Ah, what a wonderful language English is. You can bear a child, bear a responsibility, ask someone to bear with you, bear a heavy load or bare your teeth.
Confusion arises in the verb form, especially in the past tense. In the present tense, there are two spellings: bear and bare.
to bear has two meanings:
• to give birth to
• to carry, support, accept responsibility for, tolerate, endure
to bare means to uncover, to become naked.
Thus bear with me (tolerate, wait, put up with me) and bare with me (let’s get naked) have quite different connotations.
This distinction gets trickier in the past tense. Grin and bear it while we explain (bear it, Colin, not bare it):
the past participle of bear in the sense of give birth to
the past participle of bear in the sense of carry, support, accept responsibility for, tolerate, endure
the past participle of bare, meaning uncover or become naked
So you would write:
I was born in London.
It was a daydream born out of boredom.
(given birth to)
He has borne the responsibility admirably.
I couldn’t have borne it for much longer.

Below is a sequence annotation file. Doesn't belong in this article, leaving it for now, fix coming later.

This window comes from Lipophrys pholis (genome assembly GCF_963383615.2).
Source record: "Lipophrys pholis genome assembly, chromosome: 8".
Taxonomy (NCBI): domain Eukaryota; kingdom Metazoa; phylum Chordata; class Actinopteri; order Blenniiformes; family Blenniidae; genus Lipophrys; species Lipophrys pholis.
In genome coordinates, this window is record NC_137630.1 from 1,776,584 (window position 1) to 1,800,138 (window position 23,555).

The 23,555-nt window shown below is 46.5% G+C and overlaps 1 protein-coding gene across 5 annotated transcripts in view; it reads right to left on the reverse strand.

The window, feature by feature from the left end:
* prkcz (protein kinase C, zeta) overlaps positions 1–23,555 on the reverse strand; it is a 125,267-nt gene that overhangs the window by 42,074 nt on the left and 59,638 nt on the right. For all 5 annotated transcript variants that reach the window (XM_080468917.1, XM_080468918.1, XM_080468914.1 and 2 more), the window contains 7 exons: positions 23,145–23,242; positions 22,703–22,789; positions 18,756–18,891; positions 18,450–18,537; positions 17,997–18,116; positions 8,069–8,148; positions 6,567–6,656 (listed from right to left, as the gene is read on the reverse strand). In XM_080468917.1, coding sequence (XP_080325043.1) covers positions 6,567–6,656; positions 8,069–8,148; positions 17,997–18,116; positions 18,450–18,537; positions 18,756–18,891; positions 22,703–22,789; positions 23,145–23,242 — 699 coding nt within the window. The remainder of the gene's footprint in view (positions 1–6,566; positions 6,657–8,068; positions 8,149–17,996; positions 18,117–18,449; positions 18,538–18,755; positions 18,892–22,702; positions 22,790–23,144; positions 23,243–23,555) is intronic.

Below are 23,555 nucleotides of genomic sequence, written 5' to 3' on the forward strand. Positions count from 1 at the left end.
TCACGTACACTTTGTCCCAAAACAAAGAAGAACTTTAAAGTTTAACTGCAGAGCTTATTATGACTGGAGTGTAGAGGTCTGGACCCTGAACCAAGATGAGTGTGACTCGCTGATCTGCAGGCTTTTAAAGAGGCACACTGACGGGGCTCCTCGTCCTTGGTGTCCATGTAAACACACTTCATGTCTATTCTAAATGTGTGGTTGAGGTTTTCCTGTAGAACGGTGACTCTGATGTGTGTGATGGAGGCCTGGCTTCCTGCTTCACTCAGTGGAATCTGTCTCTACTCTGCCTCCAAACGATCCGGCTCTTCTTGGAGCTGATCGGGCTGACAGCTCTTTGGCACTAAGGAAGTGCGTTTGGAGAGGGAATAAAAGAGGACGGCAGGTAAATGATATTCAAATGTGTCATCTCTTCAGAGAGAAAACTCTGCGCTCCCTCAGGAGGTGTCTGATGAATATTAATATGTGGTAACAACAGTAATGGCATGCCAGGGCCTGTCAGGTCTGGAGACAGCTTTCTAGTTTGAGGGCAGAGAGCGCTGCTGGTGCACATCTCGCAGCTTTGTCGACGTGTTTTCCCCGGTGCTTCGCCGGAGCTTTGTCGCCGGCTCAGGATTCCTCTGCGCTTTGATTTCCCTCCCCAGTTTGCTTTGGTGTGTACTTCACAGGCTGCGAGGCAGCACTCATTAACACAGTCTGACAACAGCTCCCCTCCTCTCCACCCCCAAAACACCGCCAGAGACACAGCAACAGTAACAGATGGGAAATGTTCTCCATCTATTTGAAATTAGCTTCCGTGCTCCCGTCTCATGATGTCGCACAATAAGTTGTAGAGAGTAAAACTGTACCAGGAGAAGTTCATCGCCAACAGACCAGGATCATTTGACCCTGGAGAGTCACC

The tiger bared its teeth.
He bared his soul.
We hope that’s laid bare a few truths for you to bear in mind – and, of course, that it hasn’t left you feeling too much like a bear with a sore head.
More 60-second fixes:
- Spaces and units
- Should have or should of
- Affect and effect
- Compare to and compare with
- Complimentary and complementary
- Different from/to/than
- Judgement or judgment
- Lead and led
- Palate, palette and pallet
- Rein and reign
- Spelt/spelled, learnt/learned and dreamt/dreamed
- Stationary and stationery
- Substitute for/with
- 60-second quiz
Become more confident
in your grammar
Get a full week of lessons on improving your grammar and punctuation, straight to your inbox, for free.